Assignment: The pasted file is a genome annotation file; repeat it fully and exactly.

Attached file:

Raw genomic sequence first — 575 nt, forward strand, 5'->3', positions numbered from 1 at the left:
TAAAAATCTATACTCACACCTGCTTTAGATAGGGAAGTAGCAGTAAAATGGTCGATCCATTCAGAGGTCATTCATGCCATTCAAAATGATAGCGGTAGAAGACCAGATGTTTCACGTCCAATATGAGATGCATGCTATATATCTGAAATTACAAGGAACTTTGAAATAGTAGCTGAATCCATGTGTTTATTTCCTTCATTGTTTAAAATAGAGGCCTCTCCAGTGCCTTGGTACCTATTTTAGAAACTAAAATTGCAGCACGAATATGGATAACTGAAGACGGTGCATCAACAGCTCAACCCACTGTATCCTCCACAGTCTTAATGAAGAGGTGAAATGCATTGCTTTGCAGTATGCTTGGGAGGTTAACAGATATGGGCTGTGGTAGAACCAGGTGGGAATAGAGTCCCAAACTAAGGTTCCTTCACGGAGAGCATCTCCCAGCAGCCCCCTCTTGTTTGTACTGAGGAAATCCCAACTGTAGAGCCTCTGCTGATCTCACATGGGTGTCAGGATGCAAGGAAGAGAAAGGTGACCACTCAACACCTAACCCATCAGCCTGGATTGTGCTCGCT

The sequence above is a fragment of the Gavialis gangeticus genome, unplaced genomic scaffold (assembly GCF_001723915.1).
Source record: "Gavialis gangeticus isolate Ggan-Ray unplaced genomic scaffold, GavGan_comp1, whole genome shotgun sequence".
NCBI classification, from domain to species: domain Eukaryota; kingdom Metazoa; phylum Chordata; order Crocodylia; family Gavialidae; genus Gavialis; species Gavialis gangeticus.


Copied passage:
Raw genomic sequence first — 575 nt, forward strand, 5'->3', positions numbered from 1 at the left:
TAAAAATCTATACTCACACCTGCTTTAGATAGGGAAGTAGCAGTAAAATGGTCGATCCATTCAGAGGTCATTCATGCCATTCAAAATGATAGCGGTAGAAGACCAGATGTTTCACGTCCAATATGAGATGCATGCTATATATCTGAAATTACAAGGAACTTTGAAATAGTAGCTGAATCCATGTGTTTATTTCCTTCATTGTTTAAAATAGAGGCCTCTCCAGTGCCTTGGTACCTATTTTAGAAACTAAAATTGCAGCACGAATATGGATAACTGAAGACGGTGCATCAACAGCTCAACCCACTGTATCCTCCACAGTCTTAATGAAGAGGTGAAATGCATTGCTTTGCAGTATGCTTGGGAGGTTAACAGATATGGGCTGTGGTAGAACCAGGTGGGAATAGAGTCCCAAACTAAGGTTCCTTCACGGAGAGCATCTCCCAGCAGCCCCCTCTTGTTTGTACTGAGGAAATCCCAACTGTAGAGCCTCTGCTGATCTCACATGGGTGTCAGGATGCAAGGAAGAGAAAGGTGACCACTCAACACCTAACCCATCAGCCTGGATTGTGCTCGCT

The sequence above is a fragment of the Gavialis gangeticus genome, unplaced genomic scaffold (assembly GCF_001723915.1).
Source record: "Gavialis gangeticus isolate Ggan-Ray unplaced genomic scaffold, GavGan_comp1, whole genome shotgun sequence".
NCBI classification, from domain to species: domain Eukaryota; kingdom Metazoa; phylum Chordata; order Crocodylia; family Gavialidae; genus Gavialis; species Gavialis gangeticus.